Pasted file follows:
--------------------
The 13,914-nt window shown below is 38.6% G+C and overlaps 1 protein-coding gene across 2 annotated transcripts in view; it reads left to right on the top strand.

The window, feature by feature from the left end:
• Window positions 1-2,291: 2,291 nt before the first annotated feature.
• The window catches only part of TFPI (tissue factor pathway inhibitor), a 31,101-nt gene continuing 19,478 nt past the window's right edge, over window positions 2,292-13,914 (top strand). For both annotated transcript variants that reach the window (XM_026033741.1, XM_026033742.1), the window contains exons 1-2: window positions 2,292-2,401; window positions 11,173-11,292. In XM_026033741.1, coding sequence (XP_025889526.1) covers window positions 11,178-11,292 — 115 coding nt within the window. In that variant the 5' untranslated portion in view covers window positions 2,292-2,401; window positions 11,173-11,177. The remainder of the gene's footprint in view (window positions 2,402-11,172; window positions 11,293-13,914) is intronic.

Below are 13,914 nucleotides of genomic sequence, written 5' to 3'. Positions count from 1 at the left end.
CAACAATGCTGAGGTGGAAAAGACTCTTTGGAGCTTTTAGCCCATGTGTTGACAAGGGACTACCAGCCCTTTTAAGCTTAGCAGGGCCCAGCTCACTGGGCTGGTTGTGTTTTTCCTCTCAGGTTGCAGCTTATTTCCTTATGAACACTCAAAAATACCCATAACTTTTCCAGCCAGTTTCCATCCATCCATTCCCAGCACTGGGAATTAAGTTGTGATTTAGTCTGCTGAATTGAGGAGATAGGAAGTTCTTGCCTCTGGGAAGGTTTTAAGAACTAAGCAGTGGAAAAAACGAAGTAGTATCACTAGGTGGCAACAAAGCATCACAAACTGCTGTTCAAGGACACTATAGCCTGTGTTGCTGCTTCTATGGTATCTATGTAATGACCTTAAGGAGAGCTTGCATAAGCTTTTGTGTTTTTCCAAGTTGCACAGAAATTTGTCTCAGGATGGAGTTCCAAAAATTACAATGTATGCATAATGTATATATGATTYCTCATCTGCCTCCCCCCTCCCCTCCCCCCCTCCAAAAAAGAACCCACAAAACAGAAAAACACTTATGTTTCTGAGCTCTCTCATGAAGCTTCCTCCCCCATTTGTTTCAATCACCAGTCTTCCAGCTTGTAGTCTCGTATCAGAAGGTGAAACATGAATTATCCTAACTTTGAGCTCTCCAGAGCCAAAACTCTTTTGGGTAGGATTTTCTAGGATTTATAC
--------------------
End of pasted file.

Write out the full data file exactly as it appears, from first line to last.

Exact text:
The 13,914-nt window shown below is 38.6% G+C and overlaps 1 protein-coding gene across 2 annotated transcripts in view; it reads left to right on the top strand.

The window, feature by feature from the left end:
• Window positions 1-2,291: 2,291 nt before the first annotated feature.
• The window catches only part of TFPI (tissue factor pathway inhibitor), a 31,101-nt gene continuing 19,478 nt past the window's right edge, over window positions 2,292-13,914 (top strand). For both annotated transcript variants that reach the window (XM_026033741.1, XM_026033742.1), the window contains exons 1-2: window positions 2,292-2,401; window positions 11,173-11,292. In XM_026033741.1, coding sequence (XP_025889526.1) covers window positions 11,178-11,292 — 115 coding nt within the window. In that variant the 5' untranslated portion in view covers window positions 2,292-2,401; window positions 11,173-11,177. The remainder of the gene's footprint in view (window positions 2,402-11,172; window positions 11,293-13,914) is intronic.

Below are 13,914 nucleotides of genomic sequence, written 5' to 3'. Positions count from 1 at the left end.
CAACAATGCTGAGGTGGAAAAGACTCTTTGGAGCTTTTAGCCCATGTGTTGACAAGGGACTACCAGCCCTTTTAAGCTTAGCAGGGCCCAGCTCACTGGGCTGGTTGTGTTTTTCCTCTCAGGTTGCAGCTTATTTCCTTATGAACACTCAAAAATACCCATAACTTTTCCAGCCAGTTTCCATCCATCCATTCCCAGCACTGGGAATTAAGTTGTGATTTAGTCTGCTGAATTGAGGAGATAGGAAGTTCTTGCCTCTGGGAAGGTTTTAAGAACTAAGCAGTGGAAAAAACGAAGTAGTATCACTAGGTGGCAACAAAGCATCACAAACTGCTGTTCAAGGACACTATAGCCTGTGTTGCTGCTTCTATGGTATCTATGTAATGACCTTAAGGAGAGCTTGCATAAGCTTTTGTGTTTTTCCAAGTTGCACAGAAATTTGTCTCAGGATGGAGTTCCAAAAATTACAATGTATGCATAATGTATATATGATTYCTCATCTGCCTCCCCCCTCCCCTCCCCCCCTCCAAAAAAGAACCCACAAAACAGAAAAACACTTATGTTTCTGAGCTCTCTCATGAAGCTTCCTCCCCCATTTGTTTCAATCACCAGTCTTCCAGCTTGTAGTCTCGTATCAGAAGGTGAAACATGAATTATCCTAACTTTGAGCTCTCCAGAGCCAAAACTCTTTTGGGTAGGATTTTCTAGGATTTATAC